US President Barack Obama said
that the agreement would need to be built on in the future
and that "We've come a long way but we have much further
Prime Minister Gordon Brown
of Great Britain said "We have made a start" but
that the agreement needed to become legally binding quickly.
He accused a small number of nations of holding the Copenhagen
talks to ransom. EU Commission President Jose
Manuel Barroso said "I will not hide my disappointment
regarding the non-binding nature of the agreement here."
French President Nicolas Sarkozy
commented "The text we have is not perfect" however
"If we had no deal, that would mean that two countries
as important as India and China would be freed from any
type of contract."
head of China's delegation said that "The meeting has
had a positive result, everyone should be happy." Wen
Jiabao, China's prime minister said that the weak
agreement was because of distrust between nations: "To
meet the climate change challenge, the international community
must strengthen confidence, build consensus, make vigorous
efforts and enhance co-operation." India's environment
minister, Jairam Ramesh, has
been reported as saying "We can be satisfied that we
were able to get our way" and that India had "come
out quite well in Copenhagen".
climate change ambassador called the agreement "disappointing".
The head of the G77 group of countries said that the draft
text asked African countries to sign a "suicide pact"
and that it would "maintain the economic dominance
of a few countries". The values the solution was based
on were "the very same values in our opinion that funnelled
six million people in Europe into furnaces". Representatives
of the Maldives, Venezuela, and Tuvalu were unhappy with
the outcome. Bolivian president, Evo Morales said that,
"The meeting has failed. It's unfortunate for the planet.
The fault is with the lack of political will by a small
group of countries led by the US."
the chair of the talks that led to the Kyoto protocol, was
also disappointed with the agreement made, stating: "Given
where we started and the expectations for this conference,
anything less than a legally binding and agreed outcome
falls far short of the mark."
Reactions: Non-governmental organizations
John Sauven, executive director
of Greenpeace UK stated that
"The city of Copenhagen is a crime scene tonight ...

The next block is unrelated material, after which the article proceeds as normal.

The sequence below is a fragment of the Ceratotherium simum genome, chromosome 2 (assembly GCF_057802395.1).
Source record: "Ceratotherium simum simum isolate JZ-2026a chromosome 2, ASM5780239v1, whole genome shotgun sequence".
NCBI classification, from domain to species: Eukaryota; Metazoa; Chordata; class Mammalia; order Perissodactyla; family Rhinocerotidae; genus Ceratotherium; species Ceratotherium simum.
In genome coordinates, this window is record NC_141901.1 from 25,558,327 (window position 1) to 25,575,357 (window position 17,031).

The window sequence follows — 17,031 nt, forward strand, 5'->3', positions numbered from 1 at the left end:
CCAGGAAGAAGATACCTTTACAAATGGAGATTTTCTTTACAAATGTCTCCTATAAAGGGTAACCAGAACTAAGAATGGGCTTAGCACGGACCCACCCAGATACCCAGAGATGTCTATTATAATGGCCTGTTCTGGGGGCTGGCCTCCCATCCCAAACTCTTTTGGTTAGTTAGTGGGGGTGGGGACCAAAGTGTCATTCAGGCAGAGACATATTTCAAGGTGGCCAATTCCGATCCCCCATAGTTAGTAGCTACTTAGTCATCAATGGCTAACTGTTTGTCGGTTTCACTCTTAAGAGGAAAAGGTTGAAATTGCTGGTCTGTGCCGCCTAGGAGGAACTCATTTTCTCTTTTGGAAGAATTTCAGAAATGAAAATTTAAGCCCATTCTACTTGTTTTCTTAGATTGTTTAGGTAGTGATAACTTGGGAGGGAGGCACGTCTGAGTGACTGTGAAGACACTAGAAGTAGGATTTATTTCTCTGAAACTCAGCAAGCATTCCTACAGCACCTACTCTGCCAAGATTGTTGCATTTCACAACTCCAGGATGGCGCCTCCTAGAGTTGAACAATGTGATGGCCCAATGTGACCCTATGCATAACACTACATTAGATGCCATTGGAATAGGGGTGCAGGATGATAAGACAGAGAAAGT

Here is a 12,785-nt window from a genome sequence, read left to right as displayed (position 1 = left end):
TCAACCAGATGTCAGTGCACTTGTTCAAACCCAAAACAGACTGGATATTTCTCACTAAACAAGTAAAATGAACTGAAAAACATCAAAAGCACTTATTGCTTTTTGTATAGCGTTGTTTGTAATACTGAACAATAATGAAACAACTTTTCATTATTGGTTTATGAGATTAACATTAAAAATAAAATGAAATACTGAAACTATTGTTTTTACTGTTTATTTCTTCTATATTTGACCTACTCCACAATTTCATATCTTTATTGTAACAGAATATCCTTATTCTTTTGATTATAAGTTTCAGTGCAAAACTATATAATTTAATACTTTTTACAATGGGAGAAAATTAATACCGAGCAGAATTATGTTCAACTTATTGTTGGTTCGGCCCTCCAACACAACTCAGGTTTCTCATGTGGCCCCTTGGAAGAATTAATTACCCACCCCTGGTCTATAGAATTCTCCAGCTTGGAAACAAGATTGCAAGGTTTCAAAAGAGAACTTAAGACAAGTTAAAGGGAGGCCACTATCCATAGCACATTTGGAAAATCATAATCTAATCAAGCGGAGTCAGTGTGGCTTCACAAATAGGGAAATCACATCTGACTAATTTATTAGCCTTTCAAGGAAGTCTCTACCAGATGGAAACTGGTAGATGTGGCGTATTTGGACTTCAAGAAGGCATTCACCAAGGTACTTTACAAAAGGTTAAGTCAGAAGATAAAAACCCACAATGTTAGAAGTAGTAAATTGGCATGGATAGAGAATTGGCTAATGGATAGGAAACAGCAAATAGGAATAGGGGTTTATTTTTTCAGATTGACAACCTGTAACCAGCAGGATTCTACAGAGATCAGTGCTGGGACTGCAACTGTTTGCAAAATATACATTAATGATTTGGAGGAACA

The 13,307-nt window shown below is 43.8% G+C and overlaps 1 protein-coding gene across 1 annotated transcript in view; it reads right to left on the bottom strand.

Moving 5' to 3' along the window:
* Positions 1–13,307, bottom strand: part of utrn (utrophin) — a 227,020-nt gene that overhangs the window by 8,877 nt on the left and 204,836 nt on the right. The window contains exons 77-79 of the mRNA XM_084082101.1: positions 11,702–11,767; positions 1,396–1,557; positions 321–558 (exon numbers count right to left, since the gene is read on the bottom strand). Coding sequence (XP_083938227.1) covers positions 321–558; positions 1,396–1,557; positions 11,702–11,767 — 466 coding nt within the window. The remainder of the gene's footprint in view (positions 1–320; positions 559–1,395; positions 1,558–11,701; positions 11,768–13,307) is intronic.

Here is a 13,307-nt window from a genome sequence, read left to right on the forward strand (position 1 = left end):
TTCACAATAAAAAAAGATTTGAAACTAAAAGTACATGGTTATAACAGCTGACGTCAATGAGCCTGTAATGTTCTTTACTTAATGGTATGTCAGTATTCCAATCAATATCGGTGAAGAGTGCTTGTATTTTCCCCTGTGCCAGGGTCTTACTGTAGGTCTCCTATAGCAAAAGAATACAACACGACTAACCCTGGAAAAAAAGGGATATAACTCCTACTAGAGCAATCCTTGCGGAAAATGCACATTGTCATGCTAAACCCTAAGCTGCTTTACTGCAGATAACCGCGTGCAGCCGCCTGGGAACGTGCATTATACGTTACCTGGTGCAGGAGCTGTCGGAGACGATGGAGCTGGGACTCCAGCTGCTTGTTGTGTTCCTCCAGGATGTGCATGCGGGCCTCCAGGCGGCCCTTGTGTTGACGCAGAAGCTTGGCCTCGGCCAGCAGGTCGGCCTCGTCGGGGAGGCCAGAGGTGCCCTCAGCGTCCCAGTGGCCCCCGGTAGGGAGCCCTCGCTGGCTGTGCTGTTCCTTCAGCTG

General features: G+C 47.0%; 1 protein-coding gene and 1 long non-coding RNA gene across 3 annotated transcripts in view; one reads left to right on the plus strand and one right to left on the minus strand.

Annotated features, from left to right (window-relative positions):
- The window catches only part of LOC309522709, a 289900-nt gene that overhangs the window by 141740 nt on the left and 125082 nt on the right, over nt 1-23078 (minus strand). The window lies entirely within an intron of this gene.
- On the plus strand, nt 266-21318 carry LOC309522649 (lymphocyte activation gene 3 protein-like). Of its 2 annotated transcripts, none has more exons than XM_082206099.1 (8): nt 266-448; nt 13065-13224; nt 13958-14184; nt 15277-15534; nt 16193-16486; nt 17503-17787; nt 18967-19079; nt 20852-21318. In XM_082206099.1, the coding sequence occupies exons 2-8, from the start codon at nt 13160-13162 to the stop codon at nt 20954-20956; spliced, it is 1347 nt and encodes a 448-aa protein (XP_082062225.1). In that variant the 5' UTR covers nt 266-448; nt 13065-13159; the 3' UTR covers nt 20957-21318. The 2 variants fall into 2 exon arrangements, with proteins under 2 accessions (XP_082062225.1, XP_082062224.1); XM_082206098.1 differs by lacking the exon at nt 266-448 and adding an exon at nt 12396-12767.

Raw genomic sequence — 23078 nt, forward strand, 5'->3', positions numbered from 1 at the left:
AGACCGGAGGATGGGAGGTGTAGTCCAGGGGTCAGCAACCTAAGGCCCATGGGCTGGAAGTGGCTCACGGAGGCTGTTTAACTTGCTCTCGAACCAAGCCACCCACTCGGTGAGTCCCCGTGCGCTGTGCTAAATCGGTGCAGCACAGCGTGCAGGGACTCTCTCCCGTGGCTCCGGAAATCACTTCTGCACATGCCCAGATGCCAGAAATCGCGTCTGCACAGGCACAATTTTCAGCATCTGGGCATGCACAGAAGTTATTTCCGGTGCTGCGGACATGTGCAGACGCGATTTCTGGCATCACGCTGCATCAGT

It is now evident that beating global warming will require
a radically different model of politics than the one on
display here in Copenhagen." According to him "there
are too few politicians in this world capable of looking
beyond the horizon of their own narrow self-interest".
Nnimmo Bassey, of Friends
of the Earth International called the conference
"an abject failure". Lydia
Baker of Save the Children
said that world leaders had "effectively signed a death
warrant for many of the world's poorest children. Up to
250,000 children from poor communities could die before
the next major meeting in Mexico at the end of next year."
Tim Jones, climate policy officer
from the World Development Movement
said that leaders had "refused to lead and instead
sought to bribe and bully developing nations to sign up
to the equivalent of a death warrant."
of the World Wide Fund for Nature
stated: "Well-meant but half-hearted pledges to protect
our planet from dangerous climate change are simply not
sufficient to address a crisis that calls for completely
new ways of collaboration across rich and poor countries...We
needed a treaty now and at best, we will be working on one
in half a year's time. What we have after two years of negotiation
is a half-baked text of unclear substance." Robert
Bailey, of Oxfam International,
said: "It is too late to save the summit, but it's
not too late to save the planet and its people. We have
no choice but to forge forward towards a legally binding
deal in 2010. This must be a rapid, decisive and ambitious
movement, not business as usual."
from: # http://en.wikipedia.org/wiki/2009_United_Nations_Climate_Change_Conference#Governments